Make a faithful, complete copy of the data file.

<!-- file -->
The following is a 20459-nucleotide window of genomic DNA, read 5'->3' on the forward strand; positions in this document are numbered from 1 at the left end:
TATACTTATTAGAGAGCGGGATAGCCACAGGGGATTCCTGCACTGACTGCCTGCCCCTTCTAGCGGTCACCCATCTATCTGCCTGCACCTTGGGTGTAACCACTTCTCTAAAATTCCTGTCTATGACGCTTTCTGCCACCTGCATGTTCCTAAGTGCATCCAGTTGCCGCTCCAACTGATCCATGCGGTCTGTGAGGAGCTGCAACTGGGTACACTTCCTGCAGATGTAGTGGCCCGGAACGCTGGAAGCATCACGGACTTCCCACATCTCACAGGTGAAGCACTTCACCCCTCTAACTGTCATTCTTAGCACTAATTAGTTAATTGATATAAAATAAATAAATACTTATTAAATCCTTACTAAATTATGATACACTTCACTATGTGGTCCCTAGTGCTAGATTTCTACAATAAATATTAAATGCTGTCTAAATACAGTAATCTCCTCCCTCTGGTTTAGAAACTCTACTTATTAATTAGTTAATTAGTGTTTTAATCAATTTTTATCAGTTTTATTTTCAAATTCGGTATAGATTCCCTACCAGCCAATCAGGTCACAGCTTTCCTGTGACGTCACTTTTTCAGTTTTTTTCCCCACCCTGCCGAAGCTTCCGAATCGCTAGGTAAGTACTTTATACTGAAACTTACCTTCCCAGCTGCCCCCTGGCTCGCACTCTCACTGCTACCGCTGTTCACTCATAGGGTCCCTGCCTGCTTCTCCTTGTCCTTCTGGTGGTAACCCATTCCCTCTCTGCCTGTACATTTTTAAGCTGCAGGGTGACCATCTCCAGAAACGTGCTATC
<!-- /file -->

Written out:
The following is a 20459-nucleotide window of genomic DNA, read 5'->3' on the forward strand; positions in this document are numbered from 1 at the left end:
TATACTTATTAGAGAGCGGGATAGCCACAGGGGATTCCTGCACTGACTGCCTGCCCCTTCTAGCGGTCACCCATCTATCTGCCTGCACCTTGGGTGTAACCACTTCTCTAAAATTCCTGTCTATGACGCTTTCTGCCACCTGCATGTTCCTAAGTGCATCCAGTTGCCGCTCCAACTGATCCATGCGGTCTGTGAGGAGCTGCAACTGGGTACACTTCCTGCAGATGTAGTGGCCCGGAACGCTGGAAGCATCACGGACTTCCCACATCTCACAGGTGAAGCACTTCACCCCTCTAACTGTCATTCTTAGCACTAATTAGTTAATTGATATAAAATAAATAAATACTTATTAAATCCTTACTAAATTATGATACACTTCACTATGTGGTCCCTAGTGCTAGATTTCTACAATAAATATTAAATGCTGTCTAAATACAGTAATCTCCTCCCTCTGGTTTAGAAACTCTACTTATTAATTAGTTAATTAGTGTTTTAATCAATTTTTATCAGTTTTATTTTCAAATTCGGTATAGATTCCCTACCAGCCAATCAGGTCACAGCTTTCCTGTGACGTCACTTTTTCAGTTTTTTTCCCCACCCTGCCGAAGCTTCCGAATCGCTAGGTAAGTACTTTATACTGAAACTTACCTTCCCAGCTGCCCCCTGGCTCGCACTCTCACTGCTACCGCTGTTCACTCATAGGGTCCCTGCCTGCTTCTCCTTGTCCTTCTGGTGGTAACCCATTCCCTCTCTGCCTGTACATTTTTAAGCTGCAGGGTGACCATCTCCAGAAACGTGCTATC